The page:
Do This EVERY Time You Squat! (HUGE DIFFERENCE)ATHLEAN-X™
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The effectiveness of this relies on the dysfunctional recruitment of the posterior chain (namely the glutes and hamstrings) that most of us have from muscle imbalances we have developed over time. When you perform a squat you need to be able to load the muscles on the back side of our bodies to handle as much weight as we are capable of. All too often, we tend to shift the load too much to the anterior chain muscles which winds up hurting our knees and limiting the amount of weight we can lift.
There are two major requirements of a properly performed squat biomechanically. You need to have proper amounts of knee flexion and hip flexion. One without the other can lead to one ugly looking squat. That said, if you can marry the two and optimize the contributions of each you are going to have a squat that is not only capable of handling maximal loads but is going to do so as safely as possible on your joints.
That said, since we know the squat is a glute driven movement it makes sense that in order to neurologically wake up the posterior chain we would want to perform a quick warmup with an exercise that does so directly. In this case, it’s a weighted glute bridge or a barbell hip thrust depending on your available hip range of motion and level of training experience.
I like to start everyone on the floor if they have not done this exercise prior to squats before. The key to the effectiveness of the movement is that it trains the glutes to be the primary driver of hip extension while working in concert with the hamstrings (which is their secondary function). With both the knees and hips in flexion, we are better mimicking the true function of the lower body during the squats.
When you perform your weighted bridge you want to be sure that you are feeling the hinge take place in your hips. A lot of times, the proprioceptive awareness of what true hip hinging should feel like is lacking. This leads to an overreliance on the quads to try and take the brunt of the load on the squat. After performing the bridge however, the glutes are more prepared to allow the posterior loading of the body during the descent. Likewise, the hamstrings are more alert to their role as eccentric controllers of hip flexion during the down portion of the squat and are therefore more capable of giving you stability that you have not had.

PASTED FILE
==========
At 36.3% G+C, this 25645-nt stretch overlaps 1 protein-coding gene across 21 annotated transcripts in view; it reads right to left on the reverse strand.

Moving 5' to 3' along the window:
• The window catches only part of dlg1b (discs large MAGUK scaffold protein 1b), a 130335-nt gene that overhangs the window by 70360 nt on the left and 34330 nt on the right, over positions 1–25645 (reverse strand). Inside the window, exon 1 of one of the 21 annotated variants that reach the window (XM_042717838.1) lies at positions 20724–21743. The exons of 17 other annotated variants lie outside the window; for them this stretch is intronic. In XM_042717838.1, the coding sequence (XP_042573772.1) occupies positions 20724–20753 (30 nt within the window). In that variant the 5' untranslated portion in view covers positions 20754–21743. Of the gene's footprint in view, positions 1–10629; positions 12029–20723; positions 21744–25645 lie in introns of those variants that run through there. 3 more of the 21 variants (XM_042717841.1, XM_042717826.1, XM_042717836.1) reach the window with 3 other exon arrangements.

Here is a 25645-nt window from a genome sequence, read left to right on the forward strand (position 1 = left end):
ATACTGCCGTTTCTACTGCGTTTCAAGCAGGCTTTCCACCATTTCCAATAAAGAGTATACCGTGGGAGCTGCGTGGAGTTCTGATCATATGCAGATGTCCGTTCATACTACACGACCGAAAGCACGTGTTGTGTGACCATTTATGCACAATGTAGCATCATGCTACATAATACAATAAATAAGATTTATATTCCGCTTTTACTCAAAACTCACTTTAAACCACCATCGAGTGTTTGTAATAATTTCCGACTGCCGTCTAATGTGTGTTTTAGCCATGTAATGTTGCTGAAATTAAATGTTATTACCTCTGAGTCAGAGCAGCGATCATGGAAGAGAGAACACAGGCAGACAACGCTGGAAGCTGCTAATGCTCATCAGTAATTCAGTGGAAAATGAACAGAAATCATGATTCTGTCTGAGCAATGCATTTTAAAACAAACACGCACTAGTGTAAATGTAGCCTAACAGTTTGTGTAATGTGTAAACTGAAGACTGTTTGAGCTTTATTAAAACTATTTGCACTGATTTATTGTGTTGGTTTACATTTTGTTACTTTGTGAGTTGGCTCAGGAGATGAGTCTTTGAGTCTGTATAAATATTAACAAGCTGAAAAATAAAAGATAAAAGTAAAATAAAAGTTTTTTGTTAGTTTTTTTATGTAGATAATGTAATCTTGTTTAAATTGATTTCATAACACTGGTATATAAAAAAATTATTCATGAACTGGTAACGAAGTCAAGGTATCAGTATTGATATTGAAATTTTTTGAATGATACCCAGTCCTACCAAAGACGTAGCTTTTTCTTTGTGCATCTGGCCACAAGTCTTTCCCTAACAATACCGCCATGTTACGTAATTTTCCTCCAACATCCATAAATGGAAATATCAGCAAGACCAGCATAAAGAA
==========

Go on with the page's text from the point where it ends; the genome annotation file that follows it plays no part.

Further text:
On the way up, the activation of the glutes provides you with keys to the ignition of the main driver of the ascent on the squat. While the quads are important for getting out of the hole, it’s the glutes that are primarily responsible (with their immense strength capacity) for getting you up and out with minimal disruption to your bar path. Those with weak glutes will demonstrate ugly looking squat form out of the whole. Often times, these guys and gals will lurch their bodies forward, raising the hips and shifting the load to their low backs to compromise for their weaknesses in the glutes.
Over time, this will lead to chronic low back pain and is completely avoidable.
A couple sets of 6-8 reps of the barbell glute bridge or barbell hip thrust with a 4 second hold at the top is enough to warm up the body to perform the squat to your maximum potential. Neurologically this will allow you to tap into strength reserves you never knew you had all while building up your volume over time through your other leg training on the glutes and posterior chain muscles.
If you are looking for a step by step program that never overlooks the importance of the glutes when it comes to athletic performance and obtaining your most powerful physique, head to the link below and check out the ATHLEAN-X Training System.
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